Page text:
But once you have established your goals, how do you track email marketing conversions? The chances are that your client will have an Email Service Provider to measure performance metrics of Google Analytics on their site.

Before you start an email campaign, it is important to record the current performance and engagement level of the client’s database. This benchmark will help you to showcase the value of your services. And remember, it’s not just the metrics within the platform you need to pay attention to. Make a note of the average number of sales/conversions/bookings made before you start your campaign and after you get to work.

I’ve always found that open and click-through rates are vanity metrics for sales-driven campaigns. Ultimately, if you double the number of sales but the open rate is slightly down, you have delivered tangible results.

Social Media ROI

When it comes to proving your results on Social Media, how you prove your results will differ depending on the platform your client is on, their goals, and any tools or software they use to track campaign results.

In my experience, clients often get caught up in the more basic measurements – vanity metrics – rather than measuring the ROI of the time and money spent on their campaign.

Before you begin your campaign, it is worth tracking the basic metrics like follower count, likes, shares, audience reach (measurements will vary depending on the Social Network).

Each platform will have its own measurements, so make a note of where the client is at before you start your campaign. Then, if your client uses a scheduling service to publish or monitor their campaign goals, ensure that you have also gathered data from these service providers.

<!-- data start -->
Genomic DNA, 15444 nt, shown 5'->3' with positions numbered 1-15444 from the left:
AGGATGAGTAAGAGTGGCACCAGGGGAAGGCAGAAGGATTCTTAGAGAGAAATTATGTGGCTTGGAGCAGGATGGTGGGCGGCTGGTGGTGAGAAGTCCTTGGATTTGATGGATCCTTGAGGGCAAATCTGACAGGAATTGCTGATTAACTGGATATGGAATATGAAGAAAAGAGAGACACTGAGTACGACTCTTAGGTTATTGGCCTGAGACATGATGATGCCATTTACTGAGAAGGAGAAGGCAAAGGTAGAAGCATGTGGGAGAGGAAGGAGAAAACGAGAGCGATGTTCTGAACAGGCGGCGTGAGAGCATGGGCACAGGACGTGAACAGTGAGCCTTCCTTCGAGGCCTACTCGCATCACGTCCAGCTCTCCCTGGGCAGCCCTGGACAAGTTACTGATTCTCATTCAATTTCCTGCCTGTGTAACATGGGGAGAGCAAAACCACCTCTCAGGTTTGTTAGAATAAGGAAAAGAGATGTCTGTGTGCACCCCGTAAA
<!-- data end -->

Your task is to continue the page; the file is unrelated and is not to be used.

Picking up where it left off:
When it comes to working with a brand, you’ll need to establish the consumer sentiment towards the company. You can do this by analysing the market, their competitors, and the audiences’ opinion (positive/negative) of their existing presence on the platform you are working on.

By understanding consumer perception, you will help to prove the ROI of your campaign. It will also help you establish what works or doesn’t work for the audience in question based on their reaction.

Why prove your ROI to clients

Ultimately, when you prove your ROI to clients will depend on your services, client expectations, and the benchmarks you establish to record your results.

Being open about what you bring to the table, what worked and what didn’t, will help you build a transparent relationship with customers. In addition, when you share your successes, you will naturally establish your worth.

It is always worth going back to your onboarding form at the start of every campaign to ensure you meet goals and track performance metrics. It is always good to provide your customer with a monthly report of how your campaigns are performing and an overview of future campaign plans.

My final thoughts on proving your ROI is also to understand the value that you, yes YOU, bring to the table. Providing a professional service often means that you are left feeling that you want to go the extra mile to deliver an exceptional service. Be mindful that you are not doing a disservice by not charging what your time is worth.

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Hi, I’m Gemma, founder of Bright Leopard Marketing. 

I am passionate about sharing my 14 years of digital marketing knowledge and expertise with you to help you on your business journey. Read More >>